Also known as: Aldosterone - urine
- High blood pressure medicines
- Heart medicines
- Nonsteroidal anti-inflammatory drugs (NSAIDs)
- Antacid and ulcer medicines
- Water pills (diuretics)
- High- or low-sodium diet
- Strenuous exercise
- How much sodium is in your diet
- Whether your kidneys work properly
- The condition being diagnosed
- Abuse of diuretics ("water pills")
- Liver cirrhosis
- Adrenal gland problems
- Heart failure
- Laxative abuse
The 24-hour urinary aldosterone excretion test measures the amount of aldosterone removed in the urine in a day.
Aldosterone can also be measured with a blood test.
How the Test is Performed
A 24-hour urine sample is needed. You will need to collect your urine over 24 hours. Your health care provider will tell you how to do this. Follow instructions exactly. This ensures accurate results.
How to Prepare for the Test
Your provider may ask you to stop taking certain medicines a few days before the test so that they don't affect the test results. Be sure to tell your provider about all the medicines you take. These include:
Do not stop taking any medicine before talking to your doctor.
Be aware that other factors can affect aldosterone measurements, including:
Do not drink coffee, tea, or cola during the day the urine is collected. Your provider will likely recommend that you eat no more than 3 grams of salt (sodium) per day for at least 2 weeks before the test.
How the Test will Feel
The test involves only normal urination. There is no discomfort.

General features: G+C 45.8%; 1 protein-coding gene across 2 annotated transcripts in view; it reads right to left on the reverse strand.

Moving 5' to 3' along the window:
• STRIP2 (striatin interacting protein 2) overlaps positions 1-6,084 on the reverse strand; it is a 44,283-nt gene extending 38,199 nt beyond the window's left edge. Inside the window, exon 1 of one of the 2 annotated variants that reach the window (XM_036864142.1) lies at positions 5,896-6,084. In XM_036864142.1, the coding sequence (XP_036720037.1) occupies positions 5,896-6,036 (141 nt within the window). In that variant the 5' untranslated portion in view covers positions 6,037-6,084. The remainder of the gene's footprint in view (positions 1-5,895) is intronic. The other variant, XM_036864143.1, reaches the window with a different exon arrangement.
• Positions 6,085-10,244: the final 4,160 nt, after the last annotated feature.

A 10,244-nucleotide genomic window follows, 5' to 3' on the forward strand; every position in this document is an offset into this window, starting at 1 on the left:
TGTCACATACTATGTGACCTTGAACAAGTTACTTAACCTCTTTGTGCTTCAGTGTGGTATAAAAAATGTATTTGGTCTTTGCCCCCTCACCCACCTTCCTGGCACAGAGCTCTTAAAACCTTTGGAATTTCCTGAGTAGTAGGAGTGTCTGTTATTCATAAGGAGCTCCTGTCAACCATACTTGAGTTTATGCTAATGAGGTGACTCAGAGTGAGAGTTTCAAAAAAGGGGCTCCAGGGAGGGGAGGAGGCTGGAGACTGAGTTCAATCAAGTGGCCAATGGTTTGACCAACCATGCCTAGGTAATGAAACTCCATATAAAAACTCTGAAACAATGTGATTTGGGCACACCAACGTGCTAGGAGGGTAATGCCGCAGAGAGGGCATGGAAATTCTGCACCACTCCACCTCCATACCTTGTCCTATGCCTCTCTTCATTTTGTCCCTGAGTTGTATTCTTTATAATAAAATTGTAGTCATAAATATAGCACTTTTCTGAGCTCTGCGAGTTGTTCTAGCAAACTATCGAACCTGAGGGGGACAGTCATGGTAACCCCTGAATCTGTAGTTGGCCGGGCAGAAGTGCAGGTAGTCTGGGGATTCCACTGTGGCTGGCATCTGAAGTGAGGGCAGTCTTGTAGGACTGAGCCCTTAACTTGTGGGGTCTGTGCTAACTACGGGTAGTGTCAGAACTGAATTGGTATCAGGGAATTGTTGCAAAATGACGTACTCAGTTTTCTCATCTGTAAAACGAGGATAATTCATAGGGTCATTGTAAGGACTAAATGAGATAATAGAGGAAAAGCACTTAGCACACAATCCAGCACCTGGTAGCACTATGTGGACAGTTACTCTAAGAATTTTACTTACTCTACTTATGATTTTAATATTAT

Why the Test is Performed
The test is done to see how much aldosterone is released into your urine. Aldosterone is a hormone released by the adrenal gland that helps the kidney control salt and potassium balance.
Results depend on:
Normal value ranges may vary slightly among different laboratories. Some labs use different measurements or test different samples. Talk to your doctor about the meaning of your specific test results.
What Abnormal Results Mean
A higher than normal level of aldosterone may be due to:
Lower than normal levels may indicate Addison disease.
There are no risks with this test.
Gruber HA, Farag AF. Evaluation of endocrine function. In: McPherson RA, Pincus MR, eds. Henry's Clinical Diagnosis and Management by Laboratory Methods. 22nd ed. Philadelphia, PA: Elsevier Saunders; 2011:chap 24.
- Review date:
- December 7, 2016
- Reviewed by:
- Brent Wisse, MD, Associate Professor of Medicine, Division of Metabolism, Endocrinology & Nutrition, University of Washington School of Medicine, Seattle, WA. Also reviewed by David Zieve, MD, MHA, Isla Ogilvie, PhD, and the A.D.A.M. Editorial team.
The information provided herein should not be used during any medical emergency or for the diagnosis or treatment of any medical condition. A licensed medical professional should be consulted for diagnosis and treatment of any and all medical conditions. Call 911 for all medical emergencies. Links to other sites are provided for information only -- they do not constitute endorsements of those other sites. © 1997- 2008 A.D.A.M., Inc. Any duplication or distribution of the information contained herein is strictly prohibited.